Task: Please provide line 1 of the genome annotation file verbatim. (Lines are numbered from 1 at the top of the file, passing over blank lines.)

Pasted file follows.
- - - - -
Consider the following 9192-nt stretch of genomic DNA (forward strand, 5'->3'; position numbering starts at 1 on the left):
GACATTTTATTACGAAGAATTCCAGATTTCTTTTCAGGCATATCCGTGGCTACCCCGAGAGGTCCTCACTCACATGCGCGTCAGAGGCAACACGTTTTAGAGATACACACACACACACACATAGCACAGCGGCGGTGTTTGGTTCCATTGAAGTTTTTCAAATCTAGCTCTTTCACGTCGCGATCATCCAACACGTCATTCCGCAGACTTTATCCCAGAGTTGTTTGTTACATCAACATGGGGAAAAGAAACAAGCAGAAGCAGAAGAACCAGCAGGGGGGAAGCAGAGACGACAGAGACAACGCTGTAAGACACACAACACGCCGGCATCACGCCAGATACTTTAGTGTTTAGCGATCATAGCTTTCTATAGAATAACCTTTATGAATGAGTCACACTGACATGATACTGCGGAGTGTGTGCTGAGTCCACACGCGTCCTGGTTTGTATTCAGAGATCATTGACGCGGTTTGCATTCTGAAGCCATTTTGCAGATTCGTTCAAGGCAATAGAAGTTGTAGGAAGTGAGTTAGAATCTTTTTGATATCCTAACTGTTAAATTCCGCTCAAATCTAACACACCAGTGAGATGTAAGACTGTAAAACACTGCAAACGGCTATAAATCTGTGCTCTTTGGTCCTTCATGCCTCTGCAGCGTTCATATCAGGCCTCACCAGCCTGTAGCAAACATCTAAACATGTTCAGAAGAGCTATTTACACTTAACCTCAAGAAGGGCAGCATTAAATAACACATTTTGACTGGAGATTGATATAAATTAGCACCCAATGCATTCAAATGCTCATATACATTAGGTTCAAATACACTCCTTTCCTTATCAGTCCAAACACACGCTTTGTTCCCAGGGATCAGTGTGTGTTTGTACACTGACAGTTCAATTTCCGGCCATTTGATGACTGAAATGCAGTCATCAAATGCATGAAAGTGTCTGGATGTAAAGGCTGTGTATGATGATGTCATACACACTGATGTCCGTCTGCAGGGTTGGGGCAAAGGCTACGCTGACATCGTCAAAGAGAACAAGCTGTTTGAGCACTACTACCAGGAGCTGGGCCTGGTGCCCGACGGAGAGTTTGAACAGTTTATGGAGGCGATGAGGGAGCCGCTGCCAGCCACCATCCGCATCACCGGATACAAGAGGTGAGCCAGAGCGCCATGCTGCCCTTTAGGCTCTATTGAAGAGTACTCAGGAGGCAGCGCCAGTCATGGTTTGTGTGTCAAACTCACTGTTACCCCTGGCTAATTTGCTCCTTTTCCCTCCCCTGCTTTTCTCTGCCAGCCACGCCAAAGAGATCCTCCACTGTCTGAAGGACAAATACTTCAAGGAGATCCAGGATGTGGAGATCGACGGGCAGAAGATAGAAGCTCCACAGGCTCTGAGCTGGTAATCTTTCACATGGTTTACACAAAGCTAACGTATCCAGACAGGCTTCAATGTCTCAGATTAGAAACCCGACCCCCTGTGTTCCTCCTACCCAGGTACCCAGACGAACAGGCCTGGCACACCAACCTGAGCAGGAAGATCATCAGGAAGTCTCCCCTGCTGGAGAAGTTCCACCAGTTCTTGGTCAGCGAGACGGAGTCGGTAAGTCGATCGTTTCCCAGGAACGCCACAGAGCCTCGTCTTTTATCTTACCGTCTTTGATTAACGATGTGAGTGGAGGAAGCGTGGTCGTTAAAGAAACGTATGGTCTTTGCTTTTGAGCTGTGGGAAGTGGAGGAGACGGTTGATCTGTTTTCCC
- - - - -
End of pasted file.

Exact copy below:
Consider the following 9192-nt stretch of genomic DNA (forward strand, 5'->3'; position numbering starts at 1 on the left):